In response, UAB and digital coaching vendor Pack Health partnered on Wellness 720, an onsite wellness program that includes monthly visits from wellness staff, modest incentives for participation and employee input. For instance, workers got to vote on which healthy snacks should be included in the vending area.

The project concentrated on weight and blood pressure control. At the end of the six-month program, almost 60 percent of participants saw positive changes in weight, and nearly 40 percent saw positive changes in blood pressure.

At a recent webinar sponsored by the National Alliance of Healthcare Purchaser Coalitions, UAB wellness director Anna Threadcraft said it was crucial to survey employees prior to launching a program. When the employees took ownership of their situation, she said, "was when we saw success."

Beyond Company Walls

Often, addressing social factors linked with poor health is beyond the scope of an HR benefits department. Those who are delving into these issues say socially conscious investment and public policies are needed instead.

The approach to health care "for hundreds of years was about treating the symptoms and the disease," said Elisa Mendel, vice president of strategic customer engagement at Kaiser Permanente. "In the last 20-plus years, it's been more about what causes those diseases—lifestyle choices and behavior change. And now this is going further upstream, which is to say your ZIP code is a better predictor of your health than your genetic code."

The Trust for America's Health, a nonpartisan health-policy think tank, recently released Promoting Health and Cost Control in States, a report outlining how public policy could be changed at the state level to improve the health of communities. Report author Adam Lustig said some of the policies outlined, such as expanding the earned income tax credit, were outside the purview of individual businesses or local business groups. Employers could, however, act on recommendations to offer paid sick or family leave.

As more businesses and groups such as Lancaster's chamber begin to address social determinants, Lustig said, crucial evidence is emerging that implementing policies such as sick leave is smart business and leads to improvements in employee health.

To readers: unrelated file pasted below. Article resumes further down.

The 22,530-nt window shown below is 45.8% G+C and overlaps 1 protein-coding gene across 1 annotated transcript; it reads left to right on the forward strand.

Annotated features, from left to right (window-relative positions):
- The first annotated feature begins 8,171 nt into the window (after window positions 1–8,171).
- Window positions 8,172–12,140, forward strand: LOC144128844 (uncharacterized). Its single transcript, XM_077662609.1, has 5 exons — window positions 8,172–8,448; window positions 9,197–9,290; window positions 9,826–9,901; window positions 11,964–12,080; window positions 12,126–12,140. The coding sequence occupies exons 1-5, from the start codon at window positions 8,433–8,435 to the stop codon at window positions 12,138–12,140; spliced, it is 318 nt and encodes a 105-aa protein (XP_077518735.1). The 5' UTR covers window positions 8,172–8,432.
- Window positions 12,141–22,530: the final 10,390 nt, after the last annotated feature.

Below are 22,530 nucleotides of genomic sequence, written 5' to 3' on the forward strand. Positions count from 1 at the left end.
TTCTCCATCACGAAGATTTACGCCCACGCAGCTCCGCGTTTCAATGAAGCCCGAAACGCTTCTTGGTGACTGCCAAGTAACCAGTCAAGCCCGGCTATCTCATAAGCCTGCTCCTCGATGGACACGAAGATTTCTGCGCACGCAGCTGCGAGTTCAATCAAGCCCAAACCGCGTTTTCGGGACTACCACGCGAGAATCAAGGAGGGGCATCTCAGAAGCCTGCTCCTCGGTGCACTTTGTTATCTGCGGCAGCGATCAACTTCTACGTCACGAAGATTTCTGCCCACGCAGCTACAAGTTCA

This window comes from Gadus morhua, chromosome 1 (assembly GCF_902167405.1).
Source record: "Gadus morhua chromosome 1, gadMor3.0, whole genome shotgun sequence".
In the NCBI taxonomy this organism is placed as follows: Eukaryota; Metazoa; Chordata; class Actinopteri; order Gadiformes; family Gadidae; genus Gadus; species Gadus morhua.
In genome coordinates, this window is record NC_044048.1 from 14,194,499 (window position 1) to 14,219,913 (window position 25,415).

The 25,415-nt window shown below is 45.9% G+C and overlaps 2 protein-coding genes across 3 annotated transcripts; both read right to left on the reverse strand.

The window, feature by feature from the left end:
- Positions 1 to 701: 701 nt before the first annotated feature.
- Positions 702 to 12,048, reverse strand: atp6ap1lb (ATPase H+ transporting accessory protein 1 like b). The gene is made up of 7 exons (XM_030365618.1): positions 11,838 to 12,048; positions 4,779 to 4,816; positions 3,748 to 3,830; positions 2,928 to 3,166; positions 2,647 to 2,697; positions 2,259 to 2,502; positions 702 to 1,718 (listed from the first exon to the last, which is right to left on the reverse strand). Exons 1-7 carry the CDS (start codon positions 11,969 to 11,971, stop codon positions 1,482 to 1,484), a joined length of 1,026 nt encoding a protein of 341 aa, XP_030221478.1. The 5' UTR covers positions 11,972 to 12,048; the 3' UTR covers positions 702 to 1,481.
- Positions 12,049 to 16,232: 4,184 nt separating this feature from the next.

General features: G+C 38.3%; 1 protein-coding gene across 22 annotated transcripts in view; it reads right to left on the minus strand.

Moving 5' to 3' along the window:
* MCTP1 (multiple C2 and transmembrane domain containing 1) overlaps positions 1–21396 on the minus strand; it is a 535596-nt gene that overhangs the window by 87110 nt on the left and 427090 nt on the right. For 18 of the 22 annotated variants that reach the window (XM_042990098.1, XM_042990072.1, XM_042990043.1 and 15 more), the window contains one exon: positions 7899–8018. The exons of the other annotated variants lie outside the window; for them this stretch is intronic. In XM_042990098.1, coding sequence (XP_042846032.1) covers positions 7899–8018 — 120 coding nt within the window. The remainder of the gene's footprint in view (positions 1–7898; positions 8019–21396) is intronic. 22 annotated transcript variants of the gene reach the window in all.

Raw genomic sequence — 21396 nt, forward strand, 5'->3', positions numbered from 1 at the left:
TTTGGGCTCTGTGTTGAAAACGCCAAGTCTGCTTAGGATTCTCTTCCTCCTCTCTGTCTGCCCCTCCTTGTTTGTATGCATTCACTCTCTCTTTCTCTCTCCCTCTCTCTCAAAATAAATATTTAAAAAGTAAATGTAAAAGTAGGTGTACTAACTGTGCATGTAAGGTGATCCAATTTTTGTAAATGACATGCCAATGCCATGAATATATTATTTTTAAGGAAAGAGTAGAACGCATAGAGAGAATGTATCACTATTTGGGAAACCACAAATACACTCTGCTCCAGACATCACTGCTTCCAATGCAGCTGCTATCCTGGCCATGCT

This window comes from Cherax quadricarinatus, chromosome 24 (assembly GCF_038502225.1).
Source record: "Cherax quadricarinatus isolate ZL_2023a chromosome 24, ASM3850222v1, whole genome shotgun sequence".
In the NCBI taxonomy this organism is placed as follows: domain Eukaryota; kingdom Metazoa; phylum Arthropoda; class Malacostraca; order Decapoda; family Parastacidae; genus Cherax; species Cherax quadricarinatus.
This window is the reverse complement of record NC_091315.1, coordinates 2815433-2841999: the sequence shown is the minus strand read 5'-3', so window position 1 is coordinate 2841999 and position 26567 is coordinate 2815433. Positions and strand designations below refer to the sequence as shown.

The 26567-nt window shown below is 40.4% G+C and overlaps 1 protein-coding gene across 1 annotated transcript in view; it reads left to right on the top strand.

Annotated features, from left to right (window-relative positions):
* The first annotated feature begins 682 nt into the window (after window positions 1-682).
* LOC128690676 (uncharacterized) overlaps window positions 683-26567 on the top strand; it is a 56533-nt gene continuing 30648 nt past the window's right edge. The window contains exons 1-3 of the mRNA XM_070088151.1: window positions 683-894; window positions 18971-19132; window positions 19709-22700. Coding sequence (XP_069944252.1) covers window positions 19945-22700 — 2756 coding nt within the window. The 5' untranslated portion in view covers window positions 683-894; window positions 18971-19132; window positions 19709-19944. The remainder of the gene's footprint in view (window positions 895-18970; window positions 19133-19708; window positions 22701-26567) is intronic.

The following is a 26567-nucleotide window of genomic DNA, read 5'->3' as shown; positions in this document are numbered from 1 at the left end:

"If your average employee tenure is only two years, then you might think it's not worth making those long-term investments," Lustig said. "But many arguments that have been used in the past [against spending on these benefits] do not speak to the evidence," he noted.

For example, Lustig said, a cost-benefit analysis of a paid-sick-leave ordinance in Austin, Texas, produced by the nonprofit Institute for Women's Policy Research, found businesses would save $4.5 million a year from reduced turnover and $3.7 million annually from reduced illnesses, reduced disease transmission and low-productivity "presenteeism."

[SHRM members-only how-to guide: How to Establish and Design a Wellness Program]

Partnering with Government

Kaiser Permanente sponsors several programs to improve health in poorer communities, said Loel Solomon, the company's vice president for community health. These initiatives include Cultivate, which uses the firm's resources to aid community health improvement projects such as improving access to preventive health care and substance abuse treatment and recovery programs, and CityHealth, which helps municipal leaders adopt policies for improving community health.

"There are ample political thickets you can get into," Solomon said. Kaiser helps local authorities to identify areas for government investment where there is bipartisan support and examples of these policies making a difference. "We are pursuing those kinds of approaches everywhere we are," he said.

Mendel said more employers are recognizing the validity of the concept of social determinants.

"We started pulling data by ZIP code to show people's health status," she said. "Lo and behold, where you live is the best predictor of this. Employers see that data and are more willing to be engaged."

Greg Goth is a freelance health and technology writer based in Oakville, Conn.